Plaça del Rei

Plaça del Rei (24)

Coming down the Baixada de Santa Clara, you find the Plaça del Rei on your left.

It is often defined as “the noblest urban unit in old Barcelona”... so what does this mean?

Well, that even though the Plaça del Rei used to be animal pens, it is now one of the most outstanding monumental complexes in the city. Where, within a very small space, we find a great number of buildings. One such is the Palau Reial Major (Main Royal Palace), which you can see at the back. It was the Governor’s residence in Roman Barcino, later that of the Visigoth King Ataülf and then of the Counts of Barcelona in the thirteenth century. Today all these buildings are museum spaces, of which the most outstanding is the Saló del Tinell, a spectacular Gothic hall famous for its great arches and where, it is said, the Catholic Monarchs received Christopher Columbus on his first return from America.

The other corner of the square holds a great stair-case that leads you up to the Romanesque door of the Palau del Lloctinent and the Gothic door of the Capella de Santa Àgueda (St. Agatha’s Chapel). 

The Palau del Lloctinent (Palace of the Deputy) is a noble building where the valuable archives of the Crown of Aragon (currently transferred to the Carrer Almogàvers) were kept until 1993. Over 4 million documents, of great age, some dating from the ninth century.

The front of this building is in late Gothic style with Renaissance details. Notable inside is its wide court-yard with various floors of porticoes on top of each other.

The construction of St. Agatha’s Chapel was ordered in 1302 by Jaume II. The master-builder was Bertran Riquer and he quite literally encrusted the building into the Roman wall. It is a church of a single nave with a small transept, two chapels and a tribune that shows the great beauty and sobriety of Catalan Gothic. The reredos of the Condestable (Commander-in-Chief), work of the painter Jaume Huguet in 1465, considered the best expression of Catalan art, presides over the chapel. Its octagonal bell-tower leans slightly due to an earthquake in the fifteenth century and is crowned by eight triangular facades representing the royal crown.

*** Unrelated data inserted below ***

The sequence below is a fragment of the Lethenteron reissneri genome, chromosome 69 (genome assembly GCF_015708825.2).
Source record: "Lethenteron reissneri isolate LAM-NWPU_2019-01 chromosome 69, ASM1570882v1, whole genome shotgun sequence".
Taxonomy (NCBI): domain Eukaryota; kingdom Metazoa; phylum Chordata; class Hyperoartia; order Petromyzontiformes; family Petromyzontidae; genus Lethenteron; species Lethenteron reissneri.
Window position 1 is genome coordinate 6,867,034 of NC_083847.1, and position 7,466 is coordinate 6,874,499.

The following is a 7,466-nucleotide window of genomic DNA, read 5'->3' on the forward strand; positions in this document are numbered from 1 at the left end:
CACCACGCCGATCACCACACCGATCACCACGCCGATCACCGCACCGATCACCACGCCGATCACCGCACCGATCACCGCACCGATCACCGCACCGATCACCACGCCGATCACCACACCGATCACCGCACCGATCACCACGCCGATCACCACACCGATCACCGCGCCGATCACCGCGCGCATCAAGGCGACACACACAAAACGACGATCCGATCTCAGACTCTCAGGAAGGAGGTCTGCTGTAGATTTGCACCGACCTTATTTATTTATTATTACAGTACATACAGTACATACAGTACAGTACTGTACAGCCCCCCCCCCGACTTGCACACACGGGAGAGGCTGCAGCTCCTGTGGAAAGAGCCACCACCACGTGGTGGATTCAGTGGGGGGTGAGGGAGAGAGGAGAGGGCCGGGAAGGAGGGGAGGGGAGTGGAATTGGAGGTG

On the right, on the corner with the Carrer Veguer, stands the Clariana-Padellàs house, home to the Museum of the City’s History. A marvellous Gothic building dating from the fifteenth century, which was transferred to its present site, stone by stone, because of the opening of the Via Laietana. In 1931, during digging for its new foundations, important remains of the former Roman city were found. Now you can visit them and in the cellar you will find remains of the drains, baths, amphoras, mosaics and a Roman street, among other things.

On the left of the square, raise your eyes and you will see a magnificent Renaissance look-out tower called the “Tower of Martí the Humane”, the last king before the accession of the Castilian dynasty of the Trastàmara. This tower with five floors of arches was built by Antoni Carbonell in 1555.

As the square’s most recent piece, you can find a fine sculpture by Eduardo Chillida.

The Plaça del Rei is one of those corners of Barcelona that overflows with history and stories, because, as well as joining together true treasures from the past, it is a unique square that amazes you whenever you walk into it.

Because you can enter and enjoy great silence and peace in midst of the bustle of the Gothic quarter or, on the contrary, you may be surprised by musicians giving a concert, a puppet show or a group of people meeting to dance to folk music. You may even stumble across a photo session of a famous model or a film shoot... you never know.  

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